Ranch owner agrees to pay for CR 108 ‘traffic calming devices’
Post Independent staff
Glenwood Springs, CO Colorado
Fed up with speeding cars and trucks zipping through her property, Crystal River Ranch owner Sue Rodgers has agreed to pay for the installation of “traffic calming devices” on Garfield County Road 108, according to county officials.
The paved road, widely known as Thompson Creek Road, carries thousands of cars a month as it runs from the Colorado Rocky Mountain School campus, located just west of Carbondale, up past the increasingly popular Spring Gulch cross country ski area.
It then turns to dirt and gravel and heads further uphill toward the site of the defunct Thompson Creek coal mine, and also serves as an access route to the Thompson Creek hiking trail and the Tall Pines mountain biking trail to Redstone.
The speed limit on county roads generally is 35 miles per hour, but on CR 108 that drops to 25 miles per hour as it passes through the ranch.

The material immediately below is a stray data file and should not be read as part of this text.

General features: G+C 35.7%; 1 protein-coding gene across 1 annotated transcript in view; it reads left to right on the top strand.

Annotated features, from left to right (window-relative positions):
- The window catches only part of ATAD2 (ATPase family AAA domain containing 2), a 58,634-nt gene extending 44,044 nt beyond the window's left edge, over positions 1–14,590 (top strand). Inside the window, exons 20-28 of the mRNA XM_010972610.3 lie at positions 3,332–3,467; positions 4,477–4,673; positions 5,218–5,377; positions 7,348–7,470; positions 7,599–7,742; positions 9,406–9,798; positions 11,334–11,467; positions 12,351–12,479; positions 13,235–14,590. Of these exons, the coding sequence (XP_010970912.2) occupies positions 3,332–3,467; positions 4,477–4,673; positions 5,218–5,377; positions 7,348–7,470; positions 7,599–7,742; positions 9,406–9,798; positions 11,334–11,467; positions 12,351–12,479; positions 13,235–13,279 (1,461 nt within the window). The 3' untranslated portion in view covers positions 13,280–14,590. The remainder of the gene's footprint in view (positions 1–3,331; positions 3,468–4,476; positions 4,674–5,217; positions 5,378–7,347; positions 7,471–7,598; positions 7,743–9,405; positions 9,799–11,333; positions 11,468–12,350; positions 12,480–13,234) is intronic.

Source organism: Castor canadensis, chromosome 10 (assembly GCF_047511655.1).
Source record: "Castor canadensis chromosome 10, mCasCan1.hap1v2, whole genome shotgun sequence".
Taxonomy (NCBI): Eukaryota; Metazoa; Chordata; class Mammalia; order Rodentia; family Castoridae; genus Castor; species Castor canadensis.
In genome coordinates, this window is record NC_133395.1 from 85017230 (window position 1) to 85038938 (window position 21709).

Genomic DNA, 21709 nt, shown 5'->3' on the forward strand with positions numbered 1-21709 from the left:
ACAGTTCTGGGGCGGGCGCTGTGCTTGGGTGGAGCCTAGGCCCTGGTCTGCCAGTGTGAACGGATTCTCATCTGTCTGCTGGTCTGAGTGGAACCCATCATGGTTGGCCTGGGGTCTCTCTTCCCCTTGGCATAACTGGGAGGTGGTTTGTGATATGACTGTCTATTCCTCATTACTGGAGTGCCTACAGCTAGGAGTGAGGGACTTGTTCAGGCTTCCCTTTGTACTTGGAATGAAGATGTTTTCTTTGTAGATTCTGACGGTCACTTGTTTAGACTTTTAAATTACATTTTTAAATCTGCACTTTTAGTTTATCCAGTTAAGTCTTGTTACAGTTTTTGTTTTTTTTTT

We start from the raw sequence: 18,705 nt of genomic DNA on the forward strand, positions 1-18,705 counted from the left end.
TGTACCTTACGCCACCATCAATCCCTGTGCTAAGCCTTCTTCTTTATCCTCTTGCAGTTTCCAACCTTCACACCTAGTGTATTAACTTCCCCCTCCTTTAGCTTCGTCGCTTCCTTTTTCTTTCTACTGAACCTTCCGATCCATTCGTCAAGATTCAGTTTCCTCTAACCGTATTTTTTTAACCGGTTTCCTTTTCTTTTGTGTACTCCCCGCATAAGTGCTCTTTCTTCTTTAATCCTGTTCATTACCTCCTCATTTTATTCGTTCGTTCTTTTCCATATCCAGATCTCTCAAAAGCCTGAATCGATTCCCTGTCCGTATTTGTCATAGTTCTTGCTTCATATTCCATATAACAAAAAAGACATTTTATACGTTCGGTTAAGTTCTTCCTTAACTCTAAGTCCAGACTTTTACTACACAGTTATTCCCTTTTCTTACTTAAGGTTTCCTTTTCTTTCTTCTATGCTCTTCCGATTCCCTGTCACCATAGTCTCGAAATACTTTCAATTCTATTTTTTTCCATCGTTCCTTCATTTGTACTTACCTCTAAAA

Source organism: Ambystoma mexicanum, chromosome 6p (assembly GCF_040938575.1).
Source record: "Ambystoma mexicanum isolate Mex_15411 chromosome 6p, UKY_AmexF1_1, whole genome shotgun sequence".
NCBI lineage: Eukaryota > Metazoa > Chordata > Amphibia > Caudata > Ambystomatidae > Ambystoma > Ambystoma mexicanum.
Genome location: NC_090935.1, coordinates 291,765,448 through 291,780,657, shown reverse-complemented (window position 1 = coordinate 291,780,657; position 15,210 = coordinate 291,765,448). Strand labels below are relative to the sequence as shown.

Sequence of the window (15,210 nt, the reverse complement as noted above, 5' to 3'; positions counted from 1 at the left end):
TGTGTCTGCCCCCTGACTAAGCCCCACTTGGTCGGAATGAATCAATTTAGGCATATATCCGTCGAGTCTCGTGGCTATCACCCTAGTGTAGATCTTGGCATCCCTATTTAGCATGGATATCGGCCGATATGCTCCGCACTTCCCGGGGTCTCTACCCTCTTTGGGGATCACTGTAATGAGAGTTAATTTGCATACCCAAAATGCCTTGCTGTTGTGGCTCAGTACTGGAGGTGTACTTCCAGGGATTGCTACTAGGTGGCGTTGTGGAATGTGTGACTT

According to county road and bridge supervisor Marvin Stevens, Rodgers and her ranch hands have been complaining about speeding traffic along the road for some time.
On Sept. 13, ranch foreman Tom Harrington appeared before the board of county commissioners to verify that his boss was hoping the county could install some kind of device that would slow the vehicles down as they pass through the ranch headquarters complex and over a cattle guard.
Harrington said the vehicles, particularly cars, have been observed to pick up speed as they come downhill and emerge from a curvy canyon just above the ranch.
And according to a county traffic count conducted over seven days last July, a total of 2,708 vehicles passed through the ranch during that period.
Commissioner Tresi Houpt, while appearing sympathetic to the problem, remarked that “this isn’t a customary fix for a county road.”
Stevens assured the BOCC that Rodgers had agreed to pay for the costs of the project, including the engineering, to determine exactly what type of device would be most effective.
Stevens said on Tuesday that he will either hire private engineers or put the county’s engineering department to work designing the project. He will then take the design to Rodgers to get her final approval and return it to the BOCC.
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